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Serotonin distribution in the colon: insights from computational biology

H. Dockrell,1,2 P.G. Dinning,1,2 D.J. Keating1 and L. Wiklendt,1 1Department of Human Physiology, School of Medicine, Flinders University, Adelaide, SA 5001, Australia and 2Department of Gastroenterology and Hepatology, Flinders Medical Centre and School of Medicine, Flinders University, Adelaide, SA 5001, Australia.

Approximately 95% of serotonin is produced in the intestines by enterochromaffin cells where it has been shown to modulate muscular contraction pattern and contraction force (Erspamer, 1954; Bulbring & Crema, 1959). Intestinal muscle contraction also causes increased release of serotonin into the intestinal tissue (Bulbring & Crema, 1959). Perturbation of intestinal muscle contraction underlies pathologies where changes in total digestion time, gastrointestinal emptying and gastrointestinal motility are observed (Chey et al., 2001). Similarly, studies in patients with Irritable Bowel Syndrome or with chronic constipation have found altered intestinal serotonin concentrations by direct measurement of serotonin in the mucosa (Coates et al., 2004; Faure et al., 2010; Costedio et al., 2010).

Enterochromaffin cells are found in the epithelial cell layer of the gastrointestinal mucosa, where they release serotonin into both the lumenal colonic mucus and the mucosa mesentery. These pools of serotonin remain separated by the epithelial border (Gershon & Tamir, 1981). The mucosal serotonin pool is detected by receptors on nerve terminals originating from deeper colonic tissue layers. The response of intestinal muscle to fluctuations in mucosal serotonin concentration patterns is thought to be achieved via these mucosal terminals by neural signalling.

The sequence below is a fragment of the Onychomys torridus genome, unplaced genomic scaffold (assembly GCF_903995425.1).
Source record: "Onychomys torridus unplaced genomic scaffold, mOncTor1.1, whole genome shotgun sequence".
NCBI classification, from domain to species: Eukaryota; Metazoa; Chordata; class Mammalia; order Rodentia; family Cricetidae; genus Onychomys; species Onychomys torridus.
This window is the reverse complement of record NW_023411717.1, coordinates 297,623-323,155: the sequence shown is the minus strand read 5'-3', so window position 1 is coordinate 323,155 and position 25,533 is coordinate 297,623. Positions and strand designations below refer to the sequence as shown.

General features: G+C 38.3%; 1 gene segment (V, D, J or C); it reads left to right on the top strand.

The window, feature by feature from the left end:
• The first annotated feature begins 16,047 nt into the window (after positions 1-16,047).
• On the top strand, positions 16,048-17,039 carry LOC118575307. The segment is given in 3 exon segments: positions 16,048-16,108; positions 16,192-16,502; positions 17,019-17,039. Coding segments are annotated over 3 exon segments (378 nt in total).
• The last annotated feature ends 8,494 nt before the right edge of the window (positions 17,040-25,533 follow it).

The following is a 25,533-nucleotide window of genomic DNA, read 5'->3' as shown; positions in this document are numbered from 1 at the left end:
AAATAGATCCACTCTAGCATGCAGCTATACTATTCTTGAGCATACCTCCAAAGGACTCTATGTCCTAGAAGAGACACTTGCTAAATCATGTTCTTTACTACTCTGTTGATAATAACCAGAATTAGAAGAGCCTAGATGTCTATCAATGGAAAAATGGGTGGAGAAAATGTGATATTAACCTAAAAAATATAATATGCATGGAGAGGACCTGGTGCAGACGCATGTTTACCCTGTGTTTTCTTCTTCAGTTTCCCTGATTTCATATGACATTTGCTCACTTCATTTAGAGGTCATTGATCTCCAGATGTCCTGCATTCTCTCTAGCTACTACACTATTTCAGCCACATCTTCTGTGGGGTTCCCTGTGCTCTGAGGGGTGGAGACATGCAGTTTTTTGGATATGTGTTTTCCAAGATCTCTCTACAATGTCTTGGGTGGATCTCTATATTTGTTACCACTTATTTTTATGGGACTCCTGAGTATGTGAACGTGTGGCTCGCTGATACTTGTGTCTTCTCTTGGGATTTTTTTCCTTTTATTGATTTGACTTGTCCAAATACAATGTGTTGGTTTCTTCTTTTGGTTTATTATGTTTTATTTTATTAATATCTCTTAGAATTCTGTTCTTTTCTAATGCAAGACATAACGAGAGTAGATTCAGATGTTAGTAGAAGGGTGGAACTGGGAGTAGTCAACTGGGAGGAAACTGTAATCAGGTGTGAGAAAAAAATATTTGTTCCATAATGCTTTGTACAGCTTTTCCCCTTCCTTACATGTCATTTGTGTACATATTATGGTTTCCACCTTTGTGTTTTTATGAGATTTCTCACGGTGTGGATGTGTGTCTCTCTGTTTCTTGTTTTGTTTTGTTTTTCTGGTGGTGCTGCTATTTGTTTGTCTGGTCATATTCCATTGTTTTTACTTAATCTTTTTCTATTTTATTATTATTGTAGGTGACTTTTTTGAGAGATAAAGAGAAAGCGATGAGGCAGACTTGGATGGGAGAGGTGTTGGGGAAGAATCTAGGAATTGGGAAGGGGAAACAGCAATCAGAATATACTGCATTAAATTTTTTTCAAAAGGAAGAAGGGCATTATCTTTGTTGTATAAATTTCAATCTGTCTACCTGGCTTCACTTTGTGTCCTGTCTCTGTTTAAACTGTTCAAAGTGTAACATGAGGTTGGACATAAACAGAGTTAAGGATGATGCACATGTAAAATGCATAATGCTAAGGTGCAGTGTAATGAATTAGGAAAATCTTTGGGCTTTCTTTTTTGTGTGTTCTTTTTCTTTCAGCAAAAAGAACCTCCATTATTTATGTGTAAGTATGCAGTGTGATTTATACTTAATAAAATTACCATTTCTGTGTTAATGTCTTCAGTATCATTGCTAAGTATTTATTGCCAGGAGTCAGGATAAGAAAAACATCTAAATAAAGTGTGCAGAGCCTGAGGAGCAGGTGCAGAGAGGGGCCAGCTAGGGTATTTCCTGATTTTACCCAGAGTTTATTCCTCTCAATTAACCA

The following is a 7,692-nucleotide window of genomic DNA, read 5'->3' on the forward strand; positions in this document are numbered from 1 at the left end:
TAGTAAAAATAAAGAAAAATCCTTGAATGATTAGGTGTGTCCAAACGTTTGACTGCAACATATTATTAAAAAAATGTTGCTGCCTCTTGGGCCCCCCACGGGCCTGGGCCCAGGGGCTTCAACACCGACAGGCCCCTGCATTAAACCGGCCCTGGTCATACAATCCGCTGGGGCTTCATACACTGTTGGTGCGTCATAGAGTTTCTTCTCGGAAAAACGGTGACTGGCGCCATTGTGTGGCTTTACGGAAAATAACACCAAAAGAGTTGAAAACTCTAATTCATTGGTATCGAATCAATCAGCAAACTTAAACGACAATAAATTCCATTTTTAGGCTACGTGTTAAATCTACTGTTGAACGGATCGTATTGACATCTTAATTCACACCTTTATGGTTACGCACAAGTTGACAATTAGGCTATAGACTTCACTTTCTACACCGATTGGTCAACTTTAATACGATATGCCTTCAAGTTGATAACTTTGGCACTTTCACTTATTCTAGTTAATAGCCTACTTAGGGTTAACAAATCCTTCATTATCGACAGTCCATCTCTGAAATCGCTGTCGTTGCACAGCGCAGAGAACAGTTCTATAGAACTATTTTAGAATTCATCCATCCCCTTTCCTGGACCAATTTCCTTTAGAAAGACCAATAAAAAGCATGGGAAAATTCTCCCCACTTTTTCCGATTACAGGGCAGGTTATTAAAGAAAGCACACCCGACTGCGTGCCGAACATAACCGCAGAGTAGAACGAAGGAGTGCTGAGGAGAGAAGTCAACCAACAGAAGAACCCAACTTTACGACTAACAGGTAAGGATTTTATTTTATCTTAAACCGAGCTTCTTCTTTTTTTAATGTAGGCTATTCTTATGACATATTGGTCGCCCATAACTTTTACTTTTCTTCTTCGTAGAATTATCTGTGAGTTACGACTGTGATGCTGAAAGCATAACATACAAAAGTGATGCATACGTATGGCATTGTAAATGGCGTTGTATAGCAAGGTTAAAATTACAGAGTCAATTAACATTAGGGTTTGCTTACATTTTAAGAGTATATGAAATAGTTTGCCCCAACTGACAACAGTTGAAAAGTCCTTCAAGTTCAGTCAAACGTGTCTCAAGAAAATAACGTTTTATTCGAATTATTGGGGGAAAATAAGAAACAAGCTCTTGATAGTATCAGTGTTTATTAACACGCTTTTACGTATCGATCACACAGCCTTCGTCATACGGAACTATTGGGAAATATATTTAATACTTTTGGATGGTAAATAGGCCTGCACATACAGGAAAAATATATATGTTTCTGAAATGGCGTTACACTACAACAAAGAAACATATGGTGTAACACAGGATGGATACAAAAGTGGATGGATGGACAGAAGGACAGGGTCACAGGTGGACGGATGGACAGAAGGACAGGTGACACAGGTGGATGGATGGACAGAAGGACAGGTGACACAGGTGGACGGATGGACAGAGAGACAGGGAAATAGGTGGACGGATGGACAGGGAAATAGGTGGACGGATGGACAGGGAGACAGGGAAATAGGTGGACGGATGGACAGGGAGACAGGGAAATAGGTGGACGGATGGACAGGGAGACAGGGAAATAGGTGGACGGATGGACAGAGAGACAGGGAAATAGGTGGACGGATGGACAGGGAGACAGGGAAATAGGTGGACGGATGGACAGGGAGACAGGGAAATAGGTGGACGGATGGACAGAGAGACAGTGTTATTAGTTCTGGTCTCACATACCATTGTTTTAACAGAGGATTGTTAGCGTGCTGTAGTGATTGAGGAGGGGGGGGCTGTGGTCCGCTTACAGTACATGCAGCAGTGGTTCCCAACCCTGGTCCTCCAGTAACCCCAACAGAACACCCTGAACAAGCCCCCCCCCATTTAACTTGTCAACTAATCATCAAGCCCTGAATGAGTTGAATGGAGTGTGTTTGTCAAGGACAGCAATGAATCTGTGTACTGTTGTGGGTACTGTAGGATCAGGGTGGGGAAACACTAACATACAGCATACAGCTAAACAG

Serotonin concentration fluctuations are studied in relation to muscle contraction using ex vivo human and animal colonic samples. Amperometry detects lumenal serotonin concentrations by hovering the probe directly over the colonic mucosa and measuring serotonin oxidation frequency relative to muscle contraction pattern and force. However, it has proved difficult to identify the complex relationship between these factors. Rather than manually compare serotonin release data to intestinal muscle contraction data, this project collates the data in a three-dimensional computational model of the intestines. This allows potential interactions between serotonin and muscle contraction to be explored and possible interactions to be applied consistently to inform hypothesis development.

Our model replicates a transverse segment of human colon ex vivo study containing a buffer solution in the lumenal space. All parameters applied to the model are experimentally determined, and are physiologically present. We have found that the addition of involutions in the mucosal epithelium, termed crypts, results in the formation of distinct serotonin concentration patterns in the mucosal pool with respect to the mucus and buffer pool concentrations (P < 0.5, Man-Whitney-Wilcoxon test comparing coefficients of variation and means). The mucus sitting in the crypts acts as a well of serotonin, stabilising serotonin release from the mucus into the lumenal buffer solution. As a result, mucus and lumenal serotonin concentrations remain comparatively steady during muscle contraction, where serotonin concentrations in the mucosa change rapidly. The steady lumenal concentration pattern identified by our model reflects the results of ex vivo studies. If this serotonin concentration were also found within the mucosal tissue, it would desensitise the serotonin receptors expressed by the nerve terminals projecting into this tissue. The rapid fluctuations of serotonin concentration simulated by our model may provide an explanation for the lack of neural serotonin desensitisation observed physiologically.

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